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Joseph Kosuth, a labyrinth into which I can venture

Sean Kelly Gallery
528 West 29th Street, 212-239-1181
September 19 - October 28, 2006
Reception: Saturday, September 16, 6 - 8 PM
Web Site

‘Aren’t you sure of what you’re saying? Are you going to change yet again, shift your position according to the questions that are put to you, and say that the objections are not recall directed at the place from which you are speaking? Are you going to declare yet again that you have never been what you have been reproached with being? Are you already preparing the way out that will enable you in your next book to spring up somewhere else and declare as you’re now doing: no, no, I’m not where you are lying in wait for me, but over here, laughing at you? `What, do you imagine that I would take so much trouble and so much pleasure in writing, do you think that would keep so persistently to my task, if I were not preparing- with a rather shaky hand- a labyrinth into which I can venture, in which I can move my discourse, opening up underground passages, forcing it to go far from itself, finding overhangs that reduce and deform its itinerary, in which I can lose myself and appear at last to eyes that I will never have to meet again. I am no doubt not the only one who writes in order to have no face. Do not ask who I am and do not ask me to remain the same: leave it to our bureaucrats and our police to see that our papers are in order. At least spare us their morality when we write.’ - Michel Foucault, 1969 `a labyrinth into which I can venture (a play of works by guests and foreigners)’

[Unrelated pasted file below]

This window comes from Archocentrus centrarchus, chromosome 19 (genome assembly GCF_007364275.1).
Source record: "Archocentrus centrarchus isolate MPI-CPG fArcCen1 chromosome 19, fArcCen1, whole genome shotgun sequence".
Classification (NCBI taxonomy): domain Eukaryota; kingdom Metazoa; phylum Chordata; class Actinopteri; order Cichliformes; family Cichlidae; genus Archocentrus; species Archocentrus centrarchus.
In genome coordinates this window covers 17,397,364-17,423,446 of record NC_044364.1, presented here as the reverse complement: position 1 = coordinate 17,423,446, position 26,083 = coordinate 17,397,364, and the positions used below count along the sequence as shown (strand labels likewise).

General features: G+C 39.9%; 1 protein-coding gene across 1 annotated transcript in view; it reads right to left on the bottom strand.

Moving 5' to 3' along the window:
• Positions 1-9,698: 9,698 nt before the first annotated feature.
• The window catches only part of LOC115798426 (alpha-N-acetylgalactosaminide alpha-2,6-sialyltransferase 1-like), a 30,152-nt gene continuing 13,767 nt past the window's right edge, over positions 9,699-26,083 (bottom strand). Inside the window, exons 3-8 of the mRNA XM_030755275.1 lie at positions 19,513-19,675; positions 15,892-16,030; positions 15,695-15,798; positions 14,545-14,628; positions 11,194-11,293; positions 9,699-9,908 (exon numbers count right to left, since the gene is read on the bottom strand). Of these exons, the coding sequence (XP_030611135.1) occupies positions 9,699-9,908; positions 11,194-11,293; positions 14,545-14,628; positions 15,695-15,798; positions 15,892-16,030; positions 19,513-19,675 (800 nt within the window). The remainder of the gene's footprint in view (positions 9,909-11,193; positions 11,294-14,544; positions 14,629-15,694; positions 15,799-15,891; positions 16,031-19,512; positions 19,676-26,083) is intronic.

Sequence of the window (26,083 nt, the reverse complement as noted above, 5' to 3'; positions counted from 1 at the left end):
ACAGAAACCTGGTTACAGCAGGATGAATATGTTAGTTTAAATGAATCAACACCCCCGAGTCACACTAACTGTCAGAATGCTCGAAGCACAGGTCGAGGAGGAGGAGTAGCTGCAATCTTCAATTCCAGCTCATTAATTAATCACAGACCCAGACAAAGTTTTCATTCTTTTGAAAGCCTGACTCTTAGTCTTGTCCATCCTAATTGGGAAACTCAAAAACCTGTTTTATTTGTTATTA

Joseph Kosuth’s a labyrinth into which I can venture is the most recent addition to his twelve-year series of Guests and Foreigners installations. Constructed as an enormous labyrinth, using spaces in the gallery previously unseen by the public, the installation is a self-reflexive discourse on the artist’s own history. `Quoted’ and embedded as part of the installation, are key early works through to new work created specifically for the exhibition which over all function as part of the text of Kosuth’s labyrinth.

Joseph Kosuth is one of the pioneers of Conceptual art and installation art; initiating language and photo based works and appropriation strategies in the 1960s. His work has consistently explored the production and role of language and meaning within art.
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